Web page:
Is there such a thing as “pure black glass beads?”
Czechoslovakia has been a source of the glass bead industry for decades. Italy and France are two countries who are also known well for glass beads. World War II was cause of many glass bead factories being destroyed. After the Cold War end in 1991 thousands upon thousands of “glass seed beeds” were re-discovered. I would have loved to been present at that discovery.
Today most of our very best quality seed beeds come from Japan and the Czech Republic. We also can find a few vintage looking beads from France. China and Taiwan create glass seed beads, however, the higher quality of glass seed beads come out of Japan and/or Europe.
Glass bead manufacturers obviously have to guard their color formulas just as a world class chef guard their signature recipes. Each bead manufacturer will strive to have a particular color that is popular with the majority of people in order to sell the highest quanitity of beads. This certainly makes sense to me.
Historically it is said “true black glass beads” do not exist. The exact recipe for black glass beads is said to have been lost during World War II. No one since that time has been able to recreate it.
Hold up a black glass bead to the light and you will see a purple color. I am certain out there somewhere in this world there are absolute authentic vintage black glass beads. Just as there were “lost” glass seed beeds discovered after the Cold War ended, there has got to be somewhere in this world authentic vintage black glass beads, however, the ORIGINAL recipe for re-creating pure black glass beads is what is said to be lost forever at least to my knowledge and in everything I have read thus far.
Of course, I have not read everything there is to know about pure glass black beads, so out there somewhere could be someone holding onto the exact original recipe of how to make pure glass black beads. For the purpose of the discussion in this article, however, I will say the original recipe to create pure black glass beads is lost. I am happy with what I find today nonetheless. Some people though are bent out of shape about something original and if they are a black glass bead lover, they may just be out of luck about finding a geniune original pure glass black bead, or at least the original recipe that is.
One thing I know for sure is black glass beads are always a staple in my glass bead stash. I like using black with so many different other colors. It just seems to make a statement that no other color can hold up to. There is something “strong” and “forceful” about the color black and then when paired with a lighter, soft color, the combination together says to me strong, but still yet quite feminine.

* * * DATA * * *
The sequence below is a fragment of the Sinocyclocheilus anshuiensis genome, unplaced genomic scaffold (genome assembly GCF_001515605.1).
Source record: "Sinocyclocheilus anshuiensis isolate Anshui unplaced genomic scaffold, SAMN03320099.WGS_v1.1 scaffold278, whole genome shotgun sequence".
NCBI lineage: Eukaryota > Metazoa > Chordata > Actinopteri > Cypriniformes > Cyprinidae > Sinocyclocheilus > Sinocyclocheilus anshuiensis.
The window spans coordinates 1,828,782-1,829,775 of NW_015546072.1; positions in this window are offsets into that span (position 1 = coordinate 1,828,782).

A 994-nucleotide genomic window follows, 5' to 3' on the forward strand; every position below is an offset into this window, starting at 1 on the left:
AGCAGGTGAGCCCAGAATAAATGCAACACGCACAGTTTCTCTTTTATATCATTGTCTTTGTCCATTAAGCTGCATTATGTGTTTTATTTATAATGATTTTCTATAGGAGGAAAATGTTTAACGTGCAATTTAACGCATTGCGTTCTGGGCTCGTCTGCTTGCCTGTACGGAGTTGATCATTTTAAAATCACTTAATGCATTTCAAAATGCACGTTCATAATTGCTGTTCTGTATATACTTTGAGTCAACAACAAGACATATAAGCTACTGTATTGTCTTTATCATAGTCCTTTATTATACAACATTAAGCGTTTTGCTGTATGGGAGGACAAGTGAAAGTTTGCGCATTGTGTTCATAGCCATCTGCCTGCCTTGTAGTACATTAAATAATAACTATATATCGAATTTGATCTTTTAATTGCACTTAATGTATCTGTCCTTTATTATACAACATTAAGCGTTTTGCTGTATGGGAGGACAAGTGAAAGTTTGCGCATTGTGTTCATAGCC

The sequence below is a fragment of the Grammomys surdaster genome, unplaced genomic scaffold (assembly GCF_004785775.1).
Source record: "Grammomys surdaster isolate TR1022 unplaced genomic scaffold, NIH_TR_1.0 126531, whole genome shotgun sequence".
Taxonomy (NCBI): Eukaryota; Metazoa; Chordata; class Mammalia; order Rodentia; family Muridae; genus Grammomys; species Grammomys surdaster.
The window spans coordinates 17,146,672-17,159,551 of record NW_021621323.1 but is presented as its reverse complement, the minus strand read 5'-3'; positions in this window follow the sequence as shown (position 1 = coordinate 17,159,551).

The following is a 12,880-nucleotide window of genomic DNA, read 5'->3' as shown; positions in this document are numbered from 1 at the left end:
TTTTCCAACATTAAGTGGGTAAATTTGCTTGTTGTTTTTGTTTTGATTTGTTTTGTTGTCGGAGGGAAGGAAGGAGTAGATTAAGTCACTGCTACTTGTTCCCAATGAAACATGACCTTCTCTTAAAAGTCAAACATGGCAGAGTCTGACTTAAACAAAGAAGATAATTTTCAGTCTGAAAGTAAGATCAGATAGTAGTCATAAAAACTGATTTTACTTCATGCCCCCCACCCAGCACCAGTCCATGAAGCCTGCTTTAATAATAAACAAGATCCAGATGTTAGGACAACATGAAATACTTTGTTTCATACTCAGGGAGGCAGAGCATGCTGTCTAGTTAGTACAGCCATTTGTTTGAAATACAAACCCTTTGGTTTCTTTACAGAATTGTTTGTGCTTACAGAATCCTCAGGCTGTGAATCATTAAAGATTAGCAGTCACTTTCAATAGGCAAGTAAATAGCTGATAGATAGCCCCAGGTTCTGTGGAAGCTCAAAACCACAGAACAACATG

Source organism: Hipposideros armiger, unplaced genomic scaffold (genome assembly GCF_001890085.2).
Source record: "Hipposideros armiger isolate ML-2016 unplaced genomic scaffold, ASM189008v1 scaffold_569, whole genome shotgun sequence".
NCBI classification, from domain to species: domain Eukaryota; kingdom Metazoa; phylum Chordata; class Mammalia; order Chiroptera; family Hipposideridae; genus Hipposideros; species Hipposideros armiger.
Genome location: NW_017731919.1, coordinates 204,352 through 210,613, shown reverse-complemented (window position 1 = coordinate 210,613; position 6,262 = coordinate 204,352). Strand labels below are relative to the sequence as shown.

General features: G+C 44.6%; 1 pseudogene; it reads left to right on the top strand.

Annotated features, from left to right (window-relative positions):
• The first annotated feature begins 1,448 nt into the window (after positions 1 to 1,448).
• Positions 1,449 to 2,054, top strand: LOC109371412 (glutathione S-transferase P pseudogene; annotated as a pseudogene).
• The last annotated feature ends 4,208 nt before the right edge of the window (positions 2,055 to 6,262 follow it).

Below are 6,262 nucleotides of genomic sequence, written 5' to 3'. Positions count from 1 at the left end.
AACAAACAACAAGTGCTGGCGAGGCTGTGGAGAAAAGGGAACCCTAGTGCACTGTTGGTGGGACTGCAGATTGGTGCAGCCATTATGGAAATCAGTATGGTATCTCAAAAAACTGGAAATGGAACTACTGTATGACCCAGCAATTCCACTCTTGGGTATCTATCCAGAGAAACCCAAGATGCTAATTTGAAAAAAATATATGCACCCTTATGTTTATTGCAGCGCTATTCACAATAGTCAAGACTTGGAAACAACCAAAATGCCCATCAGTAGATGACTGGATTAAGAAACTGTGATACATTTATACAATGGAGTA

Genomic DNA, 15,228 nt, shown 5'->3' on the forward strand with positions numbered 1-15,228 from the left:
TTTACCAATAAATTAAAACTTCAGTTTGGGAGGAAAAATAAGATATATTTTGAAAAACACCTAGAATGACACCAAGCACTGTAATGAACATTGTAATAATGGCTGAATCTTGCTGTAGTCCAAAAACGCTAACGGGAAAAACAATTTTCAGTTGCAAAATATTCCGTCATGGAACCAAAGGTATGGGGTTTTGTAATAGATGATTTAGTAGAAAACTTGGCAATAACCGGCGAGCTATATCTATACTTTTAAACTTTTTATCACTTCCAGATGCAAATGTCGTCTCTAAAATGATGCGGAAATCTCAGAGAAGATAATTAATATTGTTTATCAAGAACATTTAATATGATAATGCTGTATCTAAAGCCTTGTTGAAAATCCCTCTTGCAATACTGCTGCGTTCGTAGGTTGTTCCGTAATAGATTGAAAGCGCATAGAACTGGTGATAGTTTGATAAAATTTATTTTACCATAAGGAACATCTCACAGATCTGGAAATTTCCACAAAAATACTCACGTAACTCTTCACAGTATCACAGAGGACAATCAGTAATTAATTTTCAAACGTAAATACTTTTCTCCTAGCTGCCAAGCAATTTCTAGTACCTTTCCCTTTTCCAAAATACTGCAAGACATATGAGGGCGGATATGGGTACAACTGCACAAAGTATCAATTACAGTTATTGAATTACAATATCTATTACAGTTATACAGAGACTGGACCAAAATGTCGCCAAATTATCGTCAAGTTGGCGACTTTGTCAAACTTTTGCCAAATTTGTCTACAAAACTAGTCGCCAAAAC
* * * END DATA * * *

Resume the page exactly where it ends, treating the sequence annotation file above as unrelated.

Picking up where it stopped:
Of course, I am content with what I have that looks a little purple when you hold it up to the light, yet, still goes well with many other bead colors. I like pairing black with pastel pink.
I would think if the exact recipe for making black glass beads was ever discovered it would sell for a very high price if it was ever sold. More than likely if one of these companies got hold of the original recipe and they may have it right at this moment as I write this, they would not let go of it, as it seems this is a very mysterious piece of information in the history of glass beads and could be worth lots and lots of money.
Yes, it is said there are still vintage pure black glass beads floating around in this world, yet the original recipe to re-create pure black beads is most likely lost forever. Most black glass beads we get hold of today will look a little purple when held up to the light.
I also like pairing black beads with shades of purple (see photo below). Here is a pair of dangle earrings I created using one of my favorite patterns pairing black, a larger size black glass bead with a smaller size shade of purple glass bead.
The contrast in shades is what I like about pairing black glass beads with lighter shades of color. I feel a sense of “forcefulnnes or even a greater assertiveness attitude mixed with feminiity whenever I wear black with softer colors. Many different colors work well with black.
The pattern consists of jump rings that looks like a “vine” with beads hanging on the vine. I have several variations of this same pattern, one is a grape cluster that I like using with Mixed Glass Beads.
6 Black Glass Beads 8 mm
6 Medium Purple Glass Beads 6 mm
14 Silver Plated Jump Rings, 5 mm
14 Silver Plated Head Pins
2 Silver Plated French Fish Hooks